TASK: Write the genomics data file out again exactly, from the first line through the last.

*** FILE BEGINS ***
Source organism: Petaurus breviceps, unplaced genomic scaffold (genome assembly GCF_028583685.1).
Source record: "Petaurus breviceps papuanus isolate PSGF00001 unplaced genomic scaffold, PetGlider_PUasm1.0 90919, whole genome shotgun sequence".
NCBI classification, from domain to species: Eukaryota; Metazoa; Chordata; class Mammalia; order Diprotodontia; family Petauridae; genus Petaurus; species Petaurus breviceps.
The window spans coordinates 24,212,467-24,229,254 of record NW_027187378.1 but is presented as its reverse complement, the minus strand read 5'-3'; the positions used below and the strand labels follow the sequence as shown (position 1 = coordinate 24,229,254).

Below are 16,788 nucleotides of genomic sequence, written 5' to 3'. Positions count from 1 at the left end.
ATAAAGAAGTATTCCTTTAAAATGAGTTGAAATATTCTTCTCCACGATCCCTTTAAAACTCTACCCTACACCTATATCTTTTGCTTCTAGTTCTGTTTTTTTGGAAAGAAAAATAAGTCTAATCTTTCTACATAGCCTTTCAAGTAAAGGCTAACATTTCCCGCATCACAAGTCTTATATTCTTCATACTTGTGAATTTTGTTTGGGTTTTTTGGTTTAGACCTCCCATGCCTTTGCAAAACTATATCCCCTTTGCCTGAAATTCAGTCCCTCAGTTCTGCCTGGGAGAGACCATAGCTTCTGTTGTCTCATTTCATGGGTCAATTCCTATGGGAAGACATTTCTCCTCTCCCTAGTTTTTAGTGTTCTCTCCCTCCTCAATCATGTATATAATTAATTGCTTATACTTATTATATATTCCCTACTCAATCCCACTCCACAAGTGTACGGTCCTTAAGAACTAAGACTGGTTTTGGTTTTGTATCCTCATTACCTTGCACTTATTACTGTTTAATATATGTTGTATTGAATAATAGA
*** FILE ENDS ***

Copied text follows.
Source organism: Petaurus breviceps, unplaced genomic scaffold (genome assembly GCF_028583685.1).
Source record: "Petaurus breviceps papuanus isolate PSGF00001 unplaced genomic scaffold, PetGlider_PUasm1.0 90919, whole genome shotgun sequence".
NCBI classification, from domain to species: Eukaryota; Metazoa; Chordata; class Mammalia; order Diprotodontia; family Petauridae; genus Petaurus; species Petaurus breviceps.
The window spans coordinates 24,212,467-24,229,254 of record NW_027187378.1 but is presented as its reverse complement, the minus strand read 5'-3'; the positions used below and the strand labels follow the sequence as shown (position 1 = coordinate 24,229,254).

Below are 16,788 nucleotides of genomic sequence, written 5' to 3'. Positions count from 1 at the left end.
ATAAAGAAGTATTCCTTTAAAATGAGTTGAAATATTCTTCTCCACGATCCCTTTAAAACTCTACCCTACACCTATATCTTTTGCTTCTAGTTCTGTTTTTTTGGAAAGAAAAATAAGTCTAATCTTTCTACATAGCCTTTCAAGTAAAGGCTAACATTTCCCGCATCACAAGTCTTATATTCTTCATACTTGTGAATTTTGTTTGGGTTTTTTGGTTTAGACCTCCCATGCCTTTGCAAAACTATATCCCCTTTGCCTGAAATTCAGTCCCTCAGTTCTGCCTGGGAGAGACCATAGCTTCTGTTGTCTCATTTCATGGGTCAATTCCTATGGGAAGACATTTCTCCTCTCCCTAGTTTTTAGTGTTCTCTCCCTCCTCAATCATGTATATAATTAATTGCTTATACTTATTATATATTCCCTACTCAATCCCACTCCACAAGTGTACGGTCCTTAAGAACTAAGACTGGTTTTGGTTTTGTATCCTCATTACCTTGCACTTATTACTGTTTAATATATGTTGTATTGAATAATAGA